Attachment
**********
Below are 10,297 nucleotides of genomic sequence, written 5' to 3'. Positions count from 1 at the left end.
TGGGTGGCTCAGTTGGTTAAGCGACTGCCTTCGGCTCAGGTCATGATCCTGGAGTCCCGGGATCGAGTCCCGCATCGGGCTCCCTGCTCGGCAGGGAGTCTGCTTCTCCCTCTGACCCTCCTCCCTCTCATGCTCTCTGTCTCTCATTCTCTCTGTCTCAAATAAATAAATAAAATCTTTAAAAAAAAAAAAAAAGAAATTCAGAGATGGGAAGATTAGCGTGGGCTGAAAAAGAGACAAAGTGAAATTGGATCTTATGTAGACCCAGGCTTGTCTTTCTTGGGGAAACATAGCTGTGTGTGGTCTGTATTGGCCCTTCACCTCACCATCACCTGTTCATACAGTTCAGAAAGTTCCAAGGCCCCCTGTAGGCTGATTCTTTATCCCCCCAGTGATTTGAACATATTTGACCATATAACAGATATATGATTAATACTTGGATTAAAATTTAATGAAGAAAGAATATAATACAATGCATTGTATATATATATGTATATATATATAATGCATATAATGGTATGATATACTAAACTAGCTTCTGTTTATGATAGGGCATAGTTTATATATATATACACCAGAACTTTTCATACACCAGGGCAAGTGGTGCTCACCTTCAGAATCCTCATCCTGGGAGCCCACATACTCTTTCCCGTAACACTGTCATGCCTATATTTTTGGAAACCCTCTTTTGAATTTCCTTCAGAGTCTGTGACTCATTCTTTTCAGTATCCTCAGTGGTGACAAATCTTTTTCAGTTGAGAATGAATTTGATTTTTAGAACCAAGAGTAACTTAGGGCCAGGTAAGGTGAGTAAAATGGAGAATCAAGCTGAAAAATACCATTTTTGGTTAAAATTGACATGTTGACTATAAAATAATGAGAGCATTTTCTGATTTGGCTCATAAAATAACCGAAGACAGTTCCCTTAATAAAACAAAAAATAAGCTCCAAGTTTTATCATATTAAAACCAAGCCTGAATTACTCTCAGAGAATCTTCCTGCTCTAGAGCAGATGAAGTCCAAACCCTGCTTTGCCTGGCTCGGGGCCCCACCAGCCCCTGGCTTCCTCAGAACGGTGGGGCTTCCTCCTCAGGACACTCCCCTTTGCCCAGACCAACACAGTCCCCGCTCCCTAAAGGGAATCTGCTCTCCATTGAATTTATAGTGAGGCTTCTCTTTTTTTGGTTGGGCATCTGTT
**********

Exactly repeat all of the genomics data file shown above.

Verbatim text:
Below are 10,297 nucleotides of genomic sequence, written 5' to 3'. Positions count from 1 at the left end.
TGGGTGGCTCAGTTGGTTAAGCGACTGCCTTCGGCTCAGGTCATGATCCTGGAGTCCCGGGATCGAGTCCCGCATCGGGCTCCCTGCTCGGCAGGGAGTCTGCTTCTCCCTCTGACCCTCCTCCCTCTCATGCTCTCTGTCTCTCATTCTCTCTGTCTCAAATAAATAAATAAAATCTTTAAAAAAAAAAAAAAAGAAATTCAGAGATGGGAAGATTAGCGTGGGCTGAAAAAGAGACAAAGTGAAATTGGATCTTATGTAGACCCAGGCTTGTCTTTCTTGGGGAAACATAGCTGTGTGTGGTCTGTATTGGCCCTTCACCTCACCATCACCTGTTCATACAGTTCAGAAAGTTCCAAGGCCCCCTGTAGGCTGATTCTTTATCCCCCCAGTGATTTGAACATATTTGACCATATAACAGATATATGATTAATACTTGGATTAAAATTTAATGAAGAAAGAATATAATACAATGCATTGTATATATATATGTATATATATATAATGCATATAATGGTATGATATACTAAACTAGCTTCTGTTTATGATAGGGCATAGTTTATATATATATACACCAGAACTTTTCATACACCAGGGCAAGTGGTGCTCACCTTCAGAATCCTCATCCTGGGAGCCCACATACTCTTTCCCGTAACACTGTCATGCCTATATTTTTGGAAACCCTCTTTTGAATTTCCTTCAGAGTCTGTGACTCATTCTTTTCAGTATCCTCAGTGGTGACAAATCTTTTTCAGTTGAGAATGAATTTGATTTTTAGAACCAAGAGTAACTTAGGGCCAGGTAAGGTGAGTAAAATGGAGAATCAAGCTGAAAAATACCATTTTTGGTTAAAATTGACATGTTGACTATAAAATAATGAGAGCATTTTCTGATTTGGCTCATAAAATAACCGAAGACAGTTCCCTTAATAAAACAAAAAATAAGCTCCAAGTTTTATCATATTAAAACCAAGCCTGAATTACTCTCAGAGAATCTTCCTGCTCTAGAGCAGATGAAGTCCAAACCCTGCTTTGCCTGGCTCGGGGCCCCACCAGCCCCTGGCTTCCTCAGAACGGTGGGGCTTCCTCCTCAGGACACTCCCCTTTGCCCAGACCAACACAGTCCCCGCTCCCTAAAGGGAATCTGCTCTCCATTGAATTTATAGTGAGGCTTCTCTTTTTTTGGTTGGGCATCTGTT